"The people we want are the ones who put Abdulmutallab on the plane. Until we can get them there are other high-value targets that will make the point that attacking America does not go unpunished," said the official.Is it me or does that say finding the people associated with Abdulmutallab will be difficult but in the meantime, they'll bomb whomever they please without a trial or any evidence whatsoever they're terrorists?
"Yemen now becomes one of the centres of that fight. We have a growing presence there – and we have to – of special operations, Green Berets, intelligence," he said.Yesterday, Yemeni forces targeted Nasser Ahmed al-Ahdal, a former prisoner released after renouncing violence but believed to have renewed links to al-Qaida.Come again?
Did Obama have a terrorist imprisoned but released him when he "renounced violence" and now we find he assisted in Abdulmutallab's crack at downing an aircraft?
I suspect the tip of the iceberg of the consequences of making the prisoners in Guantanamo innocent victims of our courageous men and women in the military.
Several al-Qaida members killed in raids by Yemeni forces in the past fortnight had been released or had escaped from prison. Others who have left jail to rejoin the fight include Nasser al-Wahayshi, the Yemeni leader of al-Qaida, who escaped along with 22 others from prison in Yemen in 2006. His deputy, Saeed al-Shihri, joined al-Qaida in Yemen last year after being released to Saudi Arabia from Guantánamo.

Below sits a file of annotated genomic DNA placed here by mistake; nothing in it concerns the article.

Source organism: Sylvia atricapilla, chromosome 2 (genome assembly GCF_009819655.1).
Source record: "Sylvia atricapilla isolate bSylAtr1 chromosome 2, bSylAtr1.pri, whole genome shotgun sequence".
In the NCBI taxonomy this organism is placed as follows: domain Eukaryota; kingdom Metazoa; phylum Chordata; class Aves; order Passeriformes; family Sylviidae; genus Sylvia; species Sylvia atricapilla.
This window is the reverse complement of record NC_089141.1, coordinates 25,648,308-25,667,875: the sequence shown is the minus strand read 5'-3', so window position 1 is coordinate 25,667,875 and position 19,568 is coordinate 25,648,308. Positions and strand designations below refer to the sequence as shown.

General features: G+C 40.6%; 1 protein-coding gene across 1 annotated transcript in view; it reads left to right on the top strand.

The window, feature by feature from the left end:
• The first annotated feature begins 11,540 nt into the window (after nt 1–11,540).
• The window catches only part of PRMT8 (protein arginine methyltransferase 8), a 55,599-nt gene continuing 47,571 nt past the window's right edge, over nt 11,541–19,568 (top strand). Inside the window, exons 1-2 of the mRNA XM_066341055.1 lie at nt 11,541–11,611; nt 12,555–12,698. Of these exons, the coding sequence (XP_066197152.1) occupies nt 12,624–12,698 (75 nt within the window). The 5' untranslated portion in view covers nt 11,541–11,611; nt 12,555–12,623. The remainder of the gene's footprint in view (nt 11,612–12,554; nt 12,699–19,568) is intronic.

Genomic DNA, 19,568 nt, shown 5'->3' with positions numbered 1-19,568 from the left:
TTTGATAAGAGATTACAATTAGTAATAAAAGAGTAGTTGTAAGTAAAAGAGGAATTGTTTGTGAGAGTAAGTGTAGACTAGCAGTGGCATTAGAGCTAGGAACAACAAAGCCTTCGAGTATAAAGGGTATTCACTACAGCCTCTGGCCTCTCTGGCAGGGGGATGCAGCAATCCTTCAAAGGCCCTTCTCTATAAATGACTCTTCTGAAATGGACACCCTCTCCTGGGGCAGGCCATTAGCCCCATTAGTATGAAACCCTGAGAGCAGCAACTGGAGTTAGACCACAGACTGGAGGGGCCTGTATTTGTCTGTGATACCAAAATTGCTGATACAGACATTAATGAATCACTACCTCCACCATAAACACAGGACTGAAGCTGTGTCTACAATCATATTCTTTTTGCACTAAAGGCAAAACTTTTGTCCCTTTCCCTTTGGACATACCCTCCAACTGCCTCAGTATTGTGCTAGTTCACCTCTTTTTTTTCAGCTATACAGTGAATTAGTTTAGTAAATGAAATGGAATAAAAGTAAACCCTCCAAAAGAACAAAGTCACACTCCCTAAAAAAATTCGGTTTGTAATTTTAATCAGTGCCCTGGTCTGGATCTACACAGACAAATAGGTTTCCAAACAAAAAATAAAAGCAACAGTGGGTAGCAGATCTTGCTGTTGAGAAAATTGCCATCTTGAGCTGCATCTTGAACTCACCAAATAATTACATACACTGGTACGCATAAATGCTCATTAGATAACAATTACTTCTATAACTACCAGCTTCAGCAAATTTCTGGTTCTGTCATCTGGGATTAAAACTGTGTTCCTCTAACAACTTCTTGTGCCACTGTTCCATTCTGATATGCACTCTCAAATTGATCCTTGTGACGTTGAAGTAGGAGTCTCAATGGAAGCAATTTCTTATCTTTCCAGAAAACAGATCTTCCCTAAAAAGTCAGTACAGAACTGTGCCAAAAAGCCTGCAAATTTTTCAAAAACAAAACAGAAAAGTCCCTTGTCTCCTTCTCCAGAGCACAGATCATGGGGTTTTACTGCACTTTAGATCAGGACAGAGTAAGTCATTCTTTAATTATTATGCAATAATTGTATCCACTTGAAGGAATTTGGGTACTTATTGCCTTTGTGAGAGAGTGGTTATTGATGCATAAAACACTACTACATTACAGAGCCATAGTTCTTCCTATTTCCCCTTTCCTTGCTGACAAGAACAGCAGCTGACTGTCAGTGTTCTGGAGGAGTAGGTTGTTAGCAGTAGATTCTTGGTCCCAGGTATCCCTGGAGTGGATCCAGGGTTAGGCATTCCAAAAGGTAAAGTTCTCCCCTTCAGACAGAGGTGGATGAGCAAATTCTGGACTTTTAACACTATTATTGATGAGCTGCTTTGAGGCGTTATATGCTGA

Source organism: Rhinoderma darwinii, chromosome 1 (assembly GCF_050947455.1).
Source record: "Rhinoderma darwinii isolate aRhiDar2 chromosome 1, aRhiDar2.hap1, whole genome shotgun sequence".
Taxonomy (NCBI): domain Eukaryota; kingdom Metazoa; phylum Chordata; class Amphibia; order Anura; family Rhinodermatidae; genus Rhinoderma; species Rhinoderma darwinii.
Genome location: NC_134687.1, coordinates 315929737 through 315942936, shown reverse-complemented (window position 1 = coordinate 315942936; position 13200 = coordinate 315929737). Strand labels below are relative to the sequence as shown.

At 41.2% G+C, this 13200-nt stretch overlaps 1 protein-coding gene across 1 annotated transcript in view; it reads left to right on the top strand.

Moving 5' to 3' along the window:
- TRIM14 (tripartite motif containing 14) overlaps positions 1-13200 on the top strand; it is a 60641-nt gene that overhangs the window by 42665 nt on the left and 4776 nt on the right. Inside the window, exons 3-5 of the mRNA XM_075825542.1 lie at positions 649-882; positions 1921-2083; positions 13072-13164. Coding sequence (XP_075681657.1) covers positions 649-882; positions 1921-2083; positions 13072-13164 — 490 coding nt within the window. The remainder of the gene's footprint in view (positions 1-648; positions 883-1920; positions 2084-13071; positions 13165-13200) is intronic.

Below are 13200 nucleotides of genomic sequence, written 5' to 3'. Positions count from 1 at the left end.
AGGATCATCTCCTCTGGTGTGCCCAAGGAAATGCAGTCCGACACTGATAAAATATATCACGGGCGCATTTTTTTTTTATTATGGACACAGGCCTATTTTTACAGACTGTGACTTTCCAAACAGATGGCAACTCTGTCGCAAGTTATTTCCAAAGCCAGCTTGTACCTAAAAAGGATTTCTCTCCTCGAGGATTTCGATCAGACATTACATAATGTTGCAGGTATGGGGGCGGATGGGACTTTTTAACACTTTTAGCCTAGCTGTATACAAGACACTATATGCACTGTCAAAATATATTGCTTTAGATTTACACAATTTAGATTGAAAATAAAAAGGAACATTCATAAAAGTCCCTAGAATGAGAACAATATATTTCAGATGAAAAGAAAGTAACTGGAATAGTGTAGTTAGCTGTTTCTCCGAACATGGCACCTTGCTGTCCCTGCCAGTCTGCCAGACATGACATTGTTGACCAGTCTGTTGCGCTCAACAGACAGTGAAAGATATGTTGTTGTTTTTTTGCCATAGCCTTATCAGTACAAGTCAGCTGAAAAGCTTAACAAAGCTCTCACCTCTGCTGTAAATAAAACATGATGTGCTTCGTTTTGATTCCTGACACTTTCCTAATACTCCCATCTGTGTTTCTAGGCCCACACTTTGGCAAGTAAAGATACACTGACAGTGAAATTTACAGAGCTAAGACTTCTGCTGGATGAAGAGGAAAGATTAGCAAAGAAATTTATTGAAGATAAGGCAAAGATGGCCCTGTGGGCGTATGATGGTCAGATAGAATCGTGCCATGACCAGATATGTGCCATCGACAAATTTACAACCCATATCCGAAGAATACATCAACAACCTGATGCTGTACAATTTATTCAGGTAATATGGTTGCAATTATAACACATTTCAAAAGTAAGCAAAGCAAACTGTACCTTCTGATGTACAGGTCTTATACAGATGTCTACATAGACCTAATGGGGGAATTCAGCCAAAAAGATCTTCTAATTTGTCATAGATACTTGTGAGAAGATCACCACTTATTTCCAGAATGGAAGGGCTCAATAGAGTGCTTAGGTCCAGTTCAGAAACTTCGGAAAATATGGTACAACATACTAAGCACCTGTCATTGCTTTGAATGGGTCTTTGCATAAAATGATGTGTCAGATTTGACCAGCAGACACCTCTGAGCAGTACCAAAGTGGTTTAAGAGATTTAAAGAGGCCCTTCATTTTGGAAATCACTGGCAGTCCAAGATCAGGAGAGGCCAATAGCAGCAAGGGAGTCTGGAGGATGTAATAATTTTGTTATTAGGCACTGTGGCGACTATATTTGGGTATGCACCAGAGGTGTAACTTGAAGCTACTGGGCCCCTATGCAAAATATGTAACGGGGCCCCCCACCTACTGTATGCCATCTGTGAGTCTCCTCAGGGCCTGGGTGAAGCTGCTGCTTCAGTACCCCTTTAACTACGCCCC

National Security is in utter chaos:
The CIA is under pressure after it was revealed that it apparently had two important pieces of the puzzle that might have prevented the attack and did not put them together.
The New York Times said the agency picked up intelligence from Yemen that a Nigerian was at the forefront of a looming attack on American interests. At about the same time, the CIA was part of a briefing at the US embassy in Nigeria after Abdulmutallab's father warned American diplomats that his son was becoming radicalised, and was in Yemen. The CIA drew up a file, but then sat on it for five weeks.
Whooh boy, did Dick Cheney ever have fun today with Barry Soroto's come uppance.
"He seems to think if he gives terrorists the rights of Americans, lets them lawyer up and reads them their Miranda rights, we won't be at war," Cheney said in the statement. "He seems to think if we bring the mastermind of 9/11 to New York, give him a lawyer and trial in civilian court, we won't be at war. He seems to think if he closes Guantanamo and releases the hard-core al Qaeda-trained terrorists still there, we won't be at war."
Cheney also said Obama outwardly "pretends we aren't [at war]," and the former vice president repeated his months-long criticism that the new president has made America "less safe."
"Why doesn't he want to admit we're at war?" Cheney asked. "It doesn't fit with the view of the world he brought with him to the Oval Office. It doesn't fit with what seems to be the goal of his presidency: social transformation, the restructuring of American society."